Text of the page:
Williamsburg residents joined their city and country in commemorating the attacks of September 11, 2001, banding together for a candlelight vigil led by City Councilmember Diana Reyna.
Around 60 neighborhood residents convened at Most Holy Trinity Church (138 Montrose Avenue), proceedingfrom there to the Williamsburg Bridge. Once there, they met up with groups who had met at three other neighborhood churches: St. Peter and Paul Church (71 S. 3rd Street); Epiphany (96 S. 9th); and Transfiguration (250 Hooper Street).
“The tragic events of seven years ago today changed us all, and we will always grieve for those lost,” said Reyna to a somber crowd holding candles.
“But we will also remember the thousands more who survived, who were saved by the bravery and action of the men and women serving our community and protecting us.”
As they followed a police car escort and a van bumping Spanish spiritual music on the way to the bridge, Reyna and the crowd honored two of those fallen heroes.
They stopped by Engine Company 216 (187 Union Avenue) to pay respects to Firefighter Daniel Suhr, a member of the Williamsburg firehouse who died when someone jumped from the towers and fell on top of him.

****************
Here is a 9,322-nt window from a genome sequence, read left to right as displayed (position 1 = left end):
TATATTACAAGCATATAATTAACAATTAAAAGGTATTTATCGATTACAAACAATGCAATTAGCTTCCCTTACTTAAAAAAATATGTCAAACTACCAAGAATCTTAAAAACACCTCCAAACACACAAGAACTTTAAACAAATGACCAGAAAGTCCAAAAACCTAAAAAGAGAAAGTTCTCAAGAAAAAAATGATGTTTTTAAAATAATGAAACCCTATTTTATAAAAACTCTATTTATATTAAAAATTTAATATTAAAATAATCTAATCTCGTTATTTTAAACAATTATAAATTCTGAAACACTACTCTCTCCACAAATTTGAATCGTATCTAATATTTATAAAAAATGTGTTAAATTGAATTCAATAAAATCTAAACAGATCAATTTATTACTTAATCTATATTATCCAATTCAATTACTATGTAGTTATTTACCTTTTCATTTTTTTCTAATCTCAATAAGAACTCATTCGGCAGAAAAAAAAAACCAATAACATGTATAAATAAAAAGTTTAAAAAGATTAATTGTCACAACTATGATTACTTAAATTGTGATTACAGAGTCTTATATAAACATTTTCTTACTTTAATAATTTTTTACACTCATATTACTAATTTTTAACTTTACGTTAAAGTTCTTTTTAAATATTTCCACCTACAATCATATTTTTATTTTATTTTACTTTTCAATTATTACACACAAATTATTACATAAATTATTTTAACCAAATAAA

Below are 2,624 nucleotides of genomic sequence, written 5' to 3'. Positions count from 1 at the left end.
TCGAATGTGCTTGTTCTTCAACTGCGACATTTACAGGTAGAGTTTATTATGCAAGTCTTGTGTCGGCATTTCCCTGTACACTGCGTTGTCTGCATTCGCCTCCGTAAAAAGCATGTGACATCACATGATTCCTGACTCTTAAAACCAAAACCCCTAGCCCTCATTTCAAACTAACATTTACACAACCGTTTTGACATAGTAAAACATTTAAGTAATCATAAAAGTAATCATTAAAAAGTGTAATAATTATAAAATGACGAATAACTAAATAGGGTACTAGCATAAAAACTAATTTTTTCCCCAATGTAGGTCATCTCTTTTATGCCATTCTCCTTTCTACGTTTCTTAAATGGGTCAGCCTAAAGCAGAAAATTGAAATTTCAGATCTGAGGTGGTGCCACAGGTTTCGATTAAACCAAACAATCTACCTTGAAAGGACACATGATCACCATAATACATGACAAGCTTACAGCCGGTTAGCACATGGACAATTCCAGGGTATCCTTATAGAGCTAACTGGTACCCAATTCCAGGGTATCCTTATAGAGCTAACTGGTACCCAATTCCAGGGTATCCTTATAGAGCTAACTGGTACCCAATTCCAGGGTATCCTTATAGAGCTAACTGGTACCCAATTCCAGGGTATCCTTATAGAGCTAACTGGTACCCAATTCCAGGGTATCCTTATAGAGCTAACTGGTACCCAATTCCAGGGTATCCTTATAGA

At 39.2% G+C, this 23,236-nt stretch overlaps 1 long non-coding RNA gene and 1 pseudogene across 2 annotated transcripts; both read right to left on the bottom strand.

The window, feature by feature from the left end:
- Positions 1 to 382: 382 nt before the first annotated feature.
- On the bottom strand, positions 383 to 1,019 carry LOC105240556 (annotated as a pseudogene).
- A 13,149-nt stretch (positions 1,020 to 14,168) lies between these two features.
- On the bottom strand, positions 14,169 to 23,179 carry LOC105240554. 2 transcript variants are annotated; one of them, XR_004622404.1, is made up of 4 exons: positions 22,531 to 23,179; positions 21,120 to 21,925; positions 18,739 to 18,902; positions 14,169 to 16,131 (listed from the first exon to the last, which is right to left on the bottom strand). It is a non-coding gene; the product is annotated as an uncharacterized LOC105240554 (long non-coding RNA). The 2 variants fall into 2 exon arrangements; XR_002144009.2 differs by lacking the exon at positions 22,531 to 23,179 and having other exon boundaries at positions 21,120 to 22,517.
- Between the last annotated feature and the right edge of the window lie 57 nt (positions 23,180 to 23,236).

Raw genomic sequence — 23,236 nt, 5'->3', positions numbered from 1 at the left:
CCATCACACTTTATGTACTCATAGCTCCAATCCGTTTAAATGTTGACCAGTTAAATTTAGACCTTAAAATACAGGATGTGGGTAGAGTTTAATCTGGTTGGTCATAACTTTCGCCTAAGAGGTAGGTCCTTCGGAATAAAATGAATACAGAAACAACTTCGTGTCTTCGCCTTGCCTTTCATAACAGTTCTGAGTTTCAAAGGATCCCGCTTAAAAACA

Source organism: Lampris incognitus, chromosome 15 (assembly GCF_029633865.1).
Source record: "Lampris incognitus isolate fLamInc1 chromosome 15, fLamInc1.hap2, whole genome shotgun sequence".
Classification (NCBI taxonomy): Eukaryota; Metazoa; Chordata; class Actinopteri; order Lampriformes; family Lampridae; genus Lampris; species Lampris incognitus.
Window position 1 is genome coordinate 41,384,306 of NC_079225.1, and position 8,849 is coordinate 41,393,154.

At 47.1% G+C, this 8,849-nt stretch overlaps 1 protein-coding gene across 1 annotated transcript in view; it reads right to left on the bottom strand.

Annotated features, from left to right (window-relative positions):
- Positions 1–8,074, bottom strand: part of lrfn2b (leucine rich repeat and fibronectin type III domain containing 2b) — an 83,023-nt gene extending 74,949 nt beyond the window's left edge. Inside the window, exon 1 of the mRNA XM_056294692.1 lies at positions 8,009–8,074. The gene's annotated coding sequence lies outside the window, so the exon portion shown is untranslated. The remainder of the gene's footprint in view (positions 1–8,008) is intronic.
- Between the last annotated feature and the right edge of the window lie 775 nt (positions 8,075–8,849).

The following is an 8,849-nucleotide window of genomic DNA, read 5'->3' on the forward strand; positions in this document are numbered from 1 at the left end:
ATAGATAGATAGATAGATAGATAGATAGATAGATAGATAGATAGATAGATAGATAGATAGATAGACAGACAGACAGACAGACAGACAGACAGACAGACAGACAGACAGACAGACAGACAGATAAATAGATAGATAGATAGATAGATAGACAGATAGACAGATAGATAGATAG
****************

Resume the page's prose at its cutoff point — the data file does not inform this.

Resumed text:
The group moved down the block to the 90th Precinct station house (211 Union Avenue) to honor Sgt. Rodney Gillis, who was inside one the towers rescuing people when it collapsed.
“All we wish is that you never forget that day,” Detective Bruno Vidal, speaking on behalf of the precinct, told the mourners.
Antonia Ortiz, a resident of the nearby Lindsay Park houses, attends the vigil every year to emphasize the importance of remembering the tragedy. “It’s a very, very sad day. To me it’s sad that people don’t remember,” she said.
“[Attending the vigil] means being together, being one. To me, America is one. There are people from so many countries, but it should be one. We have to come together from something like this,” Ortiz continued.
Friar Santo Cricchio of Most Holy Trinity said that seven years later, “People are still asking ‘Why?’”
“I don’t know why, but I know we have to be part of the solution and not the problem. We can’t give into hate or into this us/them mentality with religion. All we can do is try to be reconcilers and try to identify the causes,” he said.
Many people in attendance had personal brushes with 9/11. Esteban Duran remembered Marlyn Garcia, a former co-worker at El Puente who died at the age of 21 while working for Marsh & McLennan Companies on the 100th floor of the World Trade Center.
“This vigil is a reminder that we owe it to Marlyn and the thousands of others to make our world a better place. We can start that by standing in unison with our fellow neighbors,” he said.